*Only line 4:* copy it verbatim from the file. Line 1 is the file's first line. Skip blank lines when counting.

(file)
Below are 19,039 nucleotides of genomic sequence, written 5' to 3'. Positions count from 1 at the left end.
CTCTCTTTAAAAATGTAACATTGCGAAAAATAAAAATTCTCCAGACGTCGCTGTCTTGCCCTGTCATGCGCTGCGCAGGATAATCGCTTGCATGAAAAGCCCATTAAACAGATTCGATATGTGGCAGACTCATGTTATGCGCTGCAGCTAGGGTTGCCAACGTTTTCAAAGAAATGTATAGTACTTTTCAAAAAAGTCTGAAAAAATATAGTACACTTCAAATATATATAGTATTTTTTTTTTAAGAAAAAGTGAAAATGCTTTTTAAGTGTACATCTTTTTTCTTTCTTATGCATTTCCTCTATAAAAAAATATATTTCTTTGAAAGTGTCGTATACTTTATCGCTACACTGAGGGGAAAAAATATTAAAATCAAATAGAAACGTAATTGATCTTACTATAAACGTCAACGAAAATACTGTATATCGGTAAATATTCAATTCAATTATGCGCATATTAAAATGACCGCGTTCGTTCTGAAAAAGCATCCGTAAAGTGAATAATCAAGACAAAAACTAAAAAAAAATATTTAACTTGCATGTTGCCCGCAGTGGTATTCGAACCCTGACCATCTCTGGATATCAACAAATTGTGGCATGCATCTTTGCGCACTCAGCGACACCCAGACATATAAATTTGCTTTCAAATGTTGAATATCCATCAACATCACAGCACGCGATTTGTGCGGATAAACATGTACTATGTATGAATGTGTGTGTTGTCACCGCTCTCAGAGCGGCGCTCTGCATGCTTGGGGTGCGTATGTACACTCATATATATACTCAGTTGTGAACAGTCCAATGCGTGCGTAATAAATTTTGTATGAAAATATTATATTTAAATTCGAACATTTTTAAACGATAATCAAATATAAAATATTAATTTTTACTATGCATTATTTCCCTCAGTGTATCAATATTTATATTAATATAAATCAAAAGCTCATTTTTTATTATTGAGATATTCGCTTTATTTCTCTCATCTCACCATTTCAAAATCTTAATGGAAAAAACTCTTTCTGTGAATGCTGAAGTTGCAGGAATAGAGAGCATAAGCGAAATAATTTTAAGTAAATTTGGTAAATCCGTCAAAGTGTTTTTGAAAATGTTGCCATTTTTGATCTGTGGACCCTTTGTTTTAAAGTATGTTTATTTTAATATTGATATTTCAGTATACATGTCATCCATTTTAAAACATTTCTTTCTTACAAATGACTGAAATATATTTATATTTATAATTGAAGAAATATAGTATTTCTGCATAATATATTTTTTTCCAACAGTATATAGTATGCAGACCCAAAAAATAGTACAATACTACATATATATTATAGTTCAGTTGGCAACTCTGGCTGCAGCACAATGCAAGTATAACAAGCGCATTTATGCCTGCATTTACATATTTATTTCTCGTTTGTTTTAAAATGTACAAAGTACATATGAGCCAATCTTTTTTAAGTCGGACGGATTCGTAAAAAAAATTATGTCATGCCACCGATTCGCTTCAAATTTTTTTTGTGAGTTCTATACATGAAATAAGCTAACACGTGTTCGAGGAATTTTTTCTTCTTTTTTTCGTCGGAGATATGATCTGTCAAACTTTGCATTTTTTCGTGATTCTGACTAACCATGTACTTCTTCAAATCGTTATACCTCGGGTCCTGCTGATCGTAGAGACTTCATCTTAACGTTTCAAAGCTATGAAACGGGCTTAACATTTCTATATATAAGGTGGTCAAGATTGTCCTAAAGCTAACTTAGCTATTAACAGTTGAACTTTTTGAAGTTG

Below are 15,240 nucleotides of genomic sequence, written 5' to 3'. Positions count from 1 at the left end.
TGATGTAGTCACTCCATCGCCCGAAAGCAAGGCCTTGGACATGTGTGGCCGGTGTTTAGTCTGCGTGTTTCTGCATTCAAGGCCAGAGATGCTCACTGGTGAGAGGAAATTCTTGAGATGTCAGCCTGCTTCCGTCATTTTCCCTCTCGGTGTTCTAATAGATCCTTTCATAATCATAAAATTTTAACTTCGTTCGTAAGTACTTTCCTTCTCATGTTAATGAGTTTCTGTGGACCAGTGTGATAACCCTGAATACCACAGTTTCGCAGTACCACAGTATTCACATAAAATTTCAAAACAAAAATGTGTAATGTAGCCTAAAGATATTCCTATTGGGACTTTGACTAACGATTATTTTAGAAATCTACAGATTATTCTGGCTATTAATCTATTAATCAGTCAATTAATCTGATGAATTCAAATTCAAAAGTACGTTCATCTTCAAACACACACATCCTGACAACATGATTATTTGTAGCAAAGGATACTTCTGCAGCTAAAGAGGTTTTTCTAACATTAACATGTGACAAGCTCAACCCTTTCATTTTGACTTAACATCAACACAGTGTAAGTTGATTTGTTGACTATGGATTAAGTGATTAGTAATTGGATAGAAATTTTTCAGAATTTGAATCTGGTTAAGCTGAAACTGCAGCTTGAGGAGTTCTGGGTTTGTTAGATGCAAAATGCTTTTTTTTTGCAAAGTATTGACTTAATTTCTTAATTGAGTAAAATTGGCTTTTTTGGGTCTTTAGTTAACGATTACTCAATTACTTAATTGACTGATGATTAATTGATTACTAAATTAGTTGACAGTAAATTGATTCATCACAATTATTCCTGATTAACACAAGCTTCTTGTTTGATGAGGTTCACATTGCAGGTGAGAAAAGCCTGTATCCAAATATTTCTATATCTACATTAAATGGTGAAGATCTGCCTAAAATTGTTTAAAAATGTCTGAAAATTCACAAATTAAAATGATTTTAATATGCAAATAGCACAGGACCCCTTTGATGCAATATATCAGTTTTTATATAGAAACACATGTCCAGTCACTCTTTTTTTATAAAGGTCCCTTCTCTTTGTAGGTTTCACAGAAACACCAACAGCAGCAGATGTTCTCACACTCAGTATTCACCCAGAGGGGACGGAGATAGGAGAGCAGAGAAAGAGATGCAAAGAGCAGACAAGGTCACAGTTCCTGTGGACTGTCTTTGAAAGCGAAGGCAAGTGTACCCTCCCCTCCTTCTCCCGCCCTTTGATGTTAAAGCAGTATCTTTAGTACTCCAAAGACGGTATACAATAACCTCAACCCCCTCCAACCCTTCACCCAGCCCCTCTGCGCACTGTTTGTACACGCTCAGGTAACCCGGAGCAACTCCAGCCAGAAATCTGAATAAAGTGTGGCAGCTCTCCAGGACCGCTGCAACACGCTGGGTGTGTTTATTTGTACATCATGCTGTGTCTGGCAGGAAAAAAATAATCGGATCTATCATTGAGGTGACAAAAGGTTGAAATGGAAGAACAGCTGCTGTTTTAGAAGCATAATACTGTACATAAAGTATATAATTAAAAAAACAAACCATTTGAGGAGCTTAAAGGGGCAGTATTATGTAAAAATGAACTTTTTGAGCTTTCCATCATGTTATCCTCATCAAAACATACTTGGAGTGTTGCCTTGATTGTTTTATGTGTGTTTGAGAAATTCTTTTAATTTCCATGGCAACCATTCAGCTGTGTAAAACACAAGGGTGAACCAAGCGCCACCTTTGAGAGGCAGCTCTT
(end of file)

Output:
TGATGTAGTCACTCCATCGCCCGAAAGCAAGGCCTTGGACATGTGTGGCCGGTGTTTAGTCTGCGTGTTTCTGCATTCAAGGCCAGAGATGCTCACTGGTGAGAGGAAATTCTTGAGATGTCAGCCTGCTTCCGTCATTTTCCCTCTCGGTGTTCTAATAGATCCTTTCATAATCATAAAATTTTAACTTCGTTCGTAAGTACTTTCCTTCTCATGTTAATGAGTTTCTGTGGACCAGTGTGATAACCCTGAATACCACAGTTTCGCAGTACCACAGTATTCACATAAAATTTCAAAACAAAAATGTGTAATGTAGCCTAAAGATATTCCTATTGGGACTTTGACTAACGATTATTTTAGAAATCTACAGATTATTCTGGCTATTAATCTATTAATCAGTCAATTAATCTGATGAATTCAAATTCAAAAGTACGTTCATCTTCAAACACACACATCCTGACAACATGATTATTTGTAGCAAAGGATACTTCTGCAGCTAAAGAGGTTTTTCTAACATTAACATGTGACAAGCTCAACCCTTTCATTTTGACTTAACATCAACACAGTGTAAGTTGATTTGTTGACTATGGATTAAGTGATTAGTAATTGGATAGAAATTTTTCAGAATTTGAATCTGGTTAAGCTGAAACTGCAGCTTGAGGAGTTCTGGGTTTGTTAGATGCAAAATGCTTTTTTTTTGCAAAGTATTGACTTAATTTCTTAATTGAGTAAAATTGGCTTTTTTGGGTCTTTAGTTAACGATTACTCAATTACTTAATTGACTGATGATTAATTGATTACTAAATTAGTTGACAGTAAATTGATTCATCACAATTATTCCTGATTAACACAAGCTTCTTGTTTGATGAGGTTCACATTGCAGGTGAGAAAAGCCTGTATCCAAATATTTCTATATCTACATTAAATGGTGAAGATCTGCCTAAAATTGTTTAAAAATGTCTGAAAATTCACAAATTAAAATGATTTTAATATGCAAATAGCACAGGACCCCTTTGATGCAATATATCAGTTTTTATATAGAAACACATGTCCAGTCACTCTTTTTTTATAAAGGTCCCTTCTCTTTGTAGGTTTCACAGAAACACCAACAGCAGCAGATGTTCTCACACTCAGTATTCACCCAGAGGGGACGGAGATAGGAGAGCAGAGAAAGAGATGCAAAGAGCAGACAAGGTCACAGTTCCTGTGGACTGTCTTTGAAAGCGAAGGCAAGTGTACCCTCCCCTCCTTCTCCCGCCCTTTGATGTTAAAGCAGTATCTTTAGTACTCCAAAGACGGTATACAATAACCTCAACCCCCTCCAACCCTTCACCCAGCCCCTCTGCGCACTGTTTGTACACGCTCAGGTAACCCGGAGCAACTCCAGCCAGAAATCTGAATAAAGTGTGGCAGCTCTCCAGGACCGCTGCAACACGCTGGGTGTGTTTATTTGTACATCATGCTGTGTCTGGCAGGAAAAAAATAATCGGATCTATCATTGAGGTGACAAAAGGTTGAAATGGAAGAACAGCTGCTGTTTTAGAAGCATAATACTGTACATAAAGTATATAATTAAAAAAACAAACCATTTGAGGAGCTTAAAGGGGCAGTATTATGTAAAAATGAACTTTTTGAGCTTTCCATCATGTTATCCTCATCAAAACATACTTGGAGTGTTGCCTTGATTGTTTTATGTGTGTTTGAGAAATTCTTTTAATTTCCATGGCAACCATTCAGCTGTGTAAAACACAAGGGTGAACCAAGCGCCACCTTTGAGAGGCAGCTCTT